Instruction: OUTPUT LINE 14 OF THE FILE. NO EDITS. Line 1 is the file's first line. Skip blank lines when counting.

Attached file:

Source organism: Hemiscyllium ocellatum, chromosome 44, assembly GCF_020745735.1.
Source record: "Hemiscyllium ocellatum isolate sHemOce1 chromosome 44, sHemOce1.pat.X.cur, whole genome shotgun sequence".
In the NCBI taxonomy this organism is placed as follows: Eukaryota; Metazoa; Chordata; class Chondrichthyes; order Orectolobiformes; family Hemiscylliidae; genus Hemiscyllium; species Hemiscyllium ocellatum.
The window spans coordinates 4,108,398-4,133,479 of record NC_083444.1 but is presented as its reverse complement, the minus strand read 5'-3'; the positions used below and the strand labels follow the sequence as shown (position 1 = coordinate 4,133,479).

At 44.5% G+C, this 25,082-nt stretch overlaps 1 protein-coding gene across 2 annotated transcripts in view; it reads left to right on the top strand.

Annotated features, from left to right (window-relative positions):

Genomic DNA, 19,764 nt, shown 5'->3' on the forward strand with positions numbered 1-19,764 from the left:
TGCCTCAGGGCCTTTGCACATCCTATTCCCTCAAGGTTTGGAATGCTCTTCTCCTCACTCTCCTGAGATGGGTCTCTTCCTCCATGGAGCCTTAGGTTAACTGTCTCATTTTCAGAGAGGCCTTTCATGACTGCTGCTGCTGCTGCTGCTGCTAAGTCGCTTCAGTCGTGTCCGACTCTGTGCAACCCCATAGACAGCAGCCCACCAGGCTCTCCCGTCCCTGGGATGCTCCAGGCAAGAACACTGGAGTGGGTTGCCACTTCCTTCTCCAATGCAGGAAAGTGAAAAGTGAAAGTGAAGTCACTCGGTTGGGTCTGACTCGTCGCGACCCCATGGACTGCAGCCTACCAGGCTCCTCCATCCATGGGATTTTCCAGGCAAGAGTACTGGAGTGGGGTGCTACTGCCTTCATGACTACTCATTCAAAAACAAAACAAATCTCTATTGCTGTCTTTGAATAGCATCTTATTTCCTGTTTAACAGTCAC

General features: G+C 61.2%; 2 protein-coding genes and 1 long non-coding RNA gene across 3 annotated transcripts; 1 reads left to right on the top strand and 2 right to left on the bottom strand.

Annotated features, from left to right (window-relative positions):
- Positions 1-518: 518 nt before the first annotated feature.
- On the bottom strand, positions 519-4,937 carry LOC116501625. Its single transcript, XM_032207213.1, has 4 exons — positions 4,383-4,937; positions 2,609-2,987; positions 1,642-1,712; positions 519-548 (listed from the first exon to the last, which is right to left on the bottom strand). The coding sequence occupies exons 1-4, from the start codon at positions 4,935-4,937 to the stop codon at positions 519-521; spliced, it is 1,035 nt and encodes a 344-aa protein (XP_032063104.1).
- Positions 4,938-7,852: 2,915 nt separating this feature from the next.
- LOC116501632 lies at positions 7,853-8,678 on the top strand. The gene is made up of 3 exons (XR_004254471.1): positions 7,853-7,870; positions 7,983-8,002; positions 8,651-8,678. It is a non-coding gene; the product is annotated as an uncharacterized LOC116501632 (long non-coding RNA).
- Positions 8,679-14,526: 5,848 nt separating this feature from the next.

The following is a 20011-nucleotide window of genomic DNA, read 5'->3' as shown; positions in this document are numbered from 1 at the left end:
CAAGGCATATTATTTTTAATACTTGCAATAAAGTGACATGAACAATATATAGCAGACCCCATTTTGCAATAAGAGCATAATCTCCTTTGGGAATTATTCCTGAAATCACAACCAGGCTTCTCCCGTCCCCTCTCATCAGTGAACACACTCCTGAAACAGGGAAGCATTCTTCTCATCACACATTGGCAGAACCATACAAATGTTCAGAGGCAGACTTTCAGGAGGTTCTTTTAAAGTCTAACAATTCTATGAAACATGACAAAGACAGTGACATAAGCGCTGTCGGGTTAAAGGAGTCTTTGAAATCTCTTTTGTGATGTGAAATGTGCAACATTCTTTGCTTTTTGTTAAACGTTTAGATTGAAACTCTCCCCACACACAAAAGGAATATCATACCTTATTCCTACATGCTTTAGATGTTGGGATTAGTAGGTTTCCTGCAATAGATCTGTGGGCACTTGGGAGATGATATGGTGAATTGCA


- LOC116501632 lies at positions 7,853-8,678 on the top strand. The gene is made up of 3 exons (XR_004254471.1): positions 7,853-7,870; positions 7,983-8,002; positions 8,651-8,678. It is a non-coding gene; the product is annotated as an uncharacterized LOC116501632 (long non-coding RNA).